Glenkinchie Distillery is nestled into the glen of the Kinchie Burn near the picturesque East Lothian village of Pencaitland, about 15 miles from Edinburgh. As such it is known as ‘The Edinburgh Malt’. Illegal distilling was probably taking place here long before the law was changed to permit smaller licensed distilleries. Many of those illicit distillers took out licenses. Glenkinchie was ‘formalised’ in 1825 when it was licensed by brothers John and George Rate as Milton Distillery. The brothers renamed it Glenkinchie in 1837.
As was often the case with self-funded distillery start-ups the Rate Brothers were bankrupted and the site fell into disrepair, eventually being sold to a local farmer who converted the site into a sawmill and stores. Nothing happened at the site until when the site was purchased in 1881 and was rebuilt under Major James Grey and a consortium brewers, blenders and wine merchants. They formed the Glen Kinchie Distillery Company and restarted production.
The declaration of war in 1939 brought enforced rationing by the Ministry of Food. Barley destined for distilling was diverted to help feed the war effort, resulting in a dramatic decrease in whisky production. The result was that the total amount of whisky distilled during the 6 years of war was approximately the same as what had been produced in 1939. Glenkinchie was one of few distilleries in Scotland that retained a small amount of production because of the abundance of barley production in East Lothian.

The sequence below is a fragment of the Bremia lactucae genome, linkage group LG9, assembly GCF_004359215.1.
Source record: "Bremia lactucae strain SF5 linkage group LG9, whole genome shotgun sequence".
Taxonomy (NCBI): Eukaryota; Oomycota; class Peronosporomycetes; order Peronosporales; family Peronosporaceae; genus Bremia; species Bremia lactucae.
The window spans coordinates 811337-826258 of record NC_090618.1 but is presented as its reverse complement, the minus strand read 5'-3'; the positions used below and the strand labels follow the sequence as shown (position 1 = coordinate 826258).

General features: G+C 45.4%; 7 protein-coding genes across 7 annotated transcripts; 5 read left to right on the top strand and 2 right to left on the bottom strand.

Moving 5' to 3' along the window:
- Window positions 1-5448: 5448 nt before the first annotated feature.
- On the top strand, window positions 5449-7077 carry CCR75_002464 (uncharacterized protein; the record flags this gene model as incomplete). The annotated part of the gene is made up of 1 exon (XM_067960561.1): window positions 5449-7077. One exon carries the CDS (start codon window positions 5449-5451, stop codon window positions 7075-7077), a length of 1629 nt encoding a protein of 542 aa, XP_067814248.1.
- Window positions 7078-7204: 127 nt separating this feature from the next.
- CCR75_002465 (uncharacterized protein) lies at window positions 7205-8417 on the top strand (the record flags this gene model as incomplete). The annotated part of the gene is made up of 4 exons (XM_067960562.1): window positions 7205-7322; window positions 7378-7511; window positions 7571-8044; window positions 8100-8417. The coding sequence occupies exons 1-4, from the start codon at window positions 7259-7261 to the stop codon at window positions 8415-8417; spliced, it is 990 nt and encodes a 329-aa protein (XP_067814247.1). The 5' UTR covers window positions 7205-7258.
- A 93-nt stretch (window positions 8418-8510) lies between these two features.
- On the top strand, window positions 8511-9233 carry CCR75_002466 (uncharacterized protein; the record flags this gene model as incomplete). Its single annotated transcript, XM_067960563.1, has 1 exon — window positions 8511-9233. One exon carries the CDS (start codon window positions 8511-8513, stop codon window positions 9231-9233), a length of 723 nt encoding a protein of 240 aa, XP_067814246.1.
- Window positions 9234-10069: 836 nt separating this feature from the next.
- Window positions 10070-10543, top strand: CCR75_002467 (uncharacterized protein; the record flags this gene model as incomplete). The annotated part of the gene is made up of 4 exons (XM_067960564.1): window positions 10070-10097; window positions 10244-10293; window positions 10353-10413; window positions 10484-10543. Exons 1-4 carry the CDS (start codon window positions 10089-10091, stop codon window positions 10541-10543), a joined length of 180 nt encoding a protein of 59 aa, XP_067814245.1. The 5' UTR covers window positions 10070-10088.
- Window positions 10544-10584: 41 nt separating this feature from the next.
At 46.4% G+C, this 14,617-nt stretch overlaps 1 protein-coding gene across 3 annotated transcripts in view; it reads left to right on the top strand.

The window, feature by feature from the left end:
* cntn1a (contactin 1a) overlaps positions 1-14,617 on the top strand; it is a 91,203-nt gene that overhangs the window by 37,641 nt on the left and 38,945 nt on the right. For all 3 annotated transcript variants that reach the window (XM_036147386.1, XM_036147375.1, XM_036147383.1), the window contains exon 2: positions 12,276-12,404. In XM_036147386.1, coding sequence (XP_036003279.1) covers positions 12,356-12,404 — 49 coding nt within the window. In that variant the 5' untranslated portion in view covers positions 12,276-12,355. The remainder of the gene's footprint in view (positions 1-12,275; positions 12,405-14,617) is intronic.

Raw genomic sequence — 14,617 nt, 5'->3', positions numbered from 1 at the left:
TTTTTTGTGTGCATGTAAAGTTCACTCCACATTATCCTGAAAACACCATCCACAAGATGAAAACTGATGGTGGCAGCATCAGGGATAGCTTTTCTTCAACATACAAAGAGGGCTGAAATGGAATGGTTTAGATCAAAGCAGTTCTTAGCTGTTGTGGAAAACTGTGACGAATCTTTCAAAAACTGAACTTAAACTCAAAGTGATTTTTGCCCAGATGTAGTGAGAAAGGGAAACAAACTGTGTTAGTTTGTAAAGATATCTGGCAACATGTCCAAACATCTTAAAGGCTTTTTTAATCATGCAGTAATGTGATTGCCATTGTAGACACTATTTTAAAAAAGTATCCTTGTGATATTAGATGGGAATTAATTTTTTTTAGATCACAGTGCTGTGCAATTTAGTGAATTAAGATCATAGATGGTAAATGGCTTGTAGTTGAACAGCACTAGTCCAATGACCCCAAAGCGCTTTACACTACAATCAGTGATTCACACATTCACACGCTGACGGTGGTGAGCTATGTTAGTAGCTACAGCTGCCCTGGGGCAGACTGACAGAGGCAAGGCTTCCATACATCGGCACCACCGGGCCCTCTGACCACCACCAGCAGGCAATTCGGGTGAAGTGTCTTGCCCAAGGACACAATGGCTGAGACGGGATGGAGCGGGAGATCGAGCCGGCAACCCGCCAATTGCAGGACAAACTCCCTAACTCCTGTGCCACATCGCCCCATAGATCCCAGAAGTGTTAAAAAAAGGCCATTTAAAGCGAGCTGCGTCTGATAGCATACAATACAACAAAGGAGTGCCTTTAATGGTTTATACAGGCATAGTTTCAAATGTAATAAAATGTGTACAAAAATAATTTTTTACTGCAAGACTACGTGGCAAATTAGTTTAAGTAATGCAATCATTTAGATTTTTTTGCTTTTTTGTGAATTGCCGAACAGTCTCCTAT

The distillery stopped malting its own grain and the traditional floor maltings were closed in 1968. In 1969 the maltings were turned into a museum of malt whisky.
Despite its proximity to Edinburgh it is little known on the international Whisky map because of its size, ability to compete with larger and more established distilleries on the international market and various periods of inactivity. The Glenkinchie label was relatively little known until 1988 when its fortunes were to change, United Distillers (subsequently Diageo) bought the plant and started marketing it under what is now the ‘Classic Malts’ brand.
Contrary to its lack of notoriety, Glenkinchie has the largest wash still in Scotland with a total capacity of more than 30,000 litres.
In 2020 Diageo re-imagined the visitor experience as part of their investment in the Johnnie Walker Brand. Glenkinchie is now ‘The Lowland Home of Johnnie Walker’ and offers visitors a world class visitor centre and tour. The project will also see a Johnnie Walker experience open on Princes Street, Edinburgh in summer 2021.